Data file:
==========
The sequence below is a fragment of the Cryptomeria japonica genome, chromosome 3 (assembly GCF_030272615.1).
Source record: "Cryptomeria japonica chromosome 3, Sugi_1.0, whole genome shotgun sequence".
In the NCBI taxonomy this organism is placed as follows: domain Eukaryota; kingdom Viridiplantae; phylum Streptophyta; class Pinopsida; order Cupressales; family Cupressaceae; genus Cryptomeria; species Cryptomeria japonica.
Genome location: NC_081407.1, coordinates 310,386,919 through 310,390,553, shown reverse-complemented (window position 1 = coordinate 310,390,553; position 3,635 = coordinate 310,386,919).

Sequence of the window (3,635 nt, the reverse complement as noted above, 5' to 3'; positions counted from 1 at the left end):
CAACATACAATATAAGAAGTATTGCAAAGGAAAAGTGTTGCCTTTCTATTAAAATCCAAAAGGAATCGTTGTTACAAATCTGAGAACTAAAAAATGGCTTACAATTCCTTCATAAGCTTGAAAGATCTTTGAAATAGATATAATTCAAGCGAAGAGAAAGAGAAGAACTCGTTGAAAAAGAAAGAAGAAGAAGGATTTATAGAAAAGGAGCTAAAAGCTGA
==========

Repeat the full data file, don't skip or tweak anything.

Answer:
The sequence below is a fragment of the Cryptomeria japonica genome, chromosome 3 (assembly GCF_030272615.1).
Source record: "Cryptomeria japonica chromosome 3, Sugi_1.0, whole genome shotgun sequence".
In the NCBI taxonomy this organism is placed as follows: domain Eukaryota; kingdom Viridiplantae; phylum Streptophyta; class Pinopsida; order Cupressales; family Cupressaceae; genus Cryptomeria; species Cryptomeria japonica.
Genome location: NC_081407.1, coordinates 310,386,919 through 310,390,553, shown reverse-complemented (window position 1 = coordinate 310,390,553; position 3,635 = coordinate 310,386,919).

Sequence of the window (3,635 nt, the reverse complement as noted above, 5' to 3'; positions counted from 1 at the left end):
CAACATACAATATAAGAAGTATTGCAAAGGAAAAGTGTTGCCTTTCTATTAAAATCCAAAAGGAATCGTTGTTACAAATCTGAGAACTAAAAAATGGCTTACAATTCCTTCATAAGCTTGAAAGATCTTTGAAATAGATATAATTCAAGCGAAGAGAAAGAGAAGAACTCGTTGAAAAAGAAAGAAGAAGAAGGATTTATAGAAAAGGAGCTAAAAGCTGA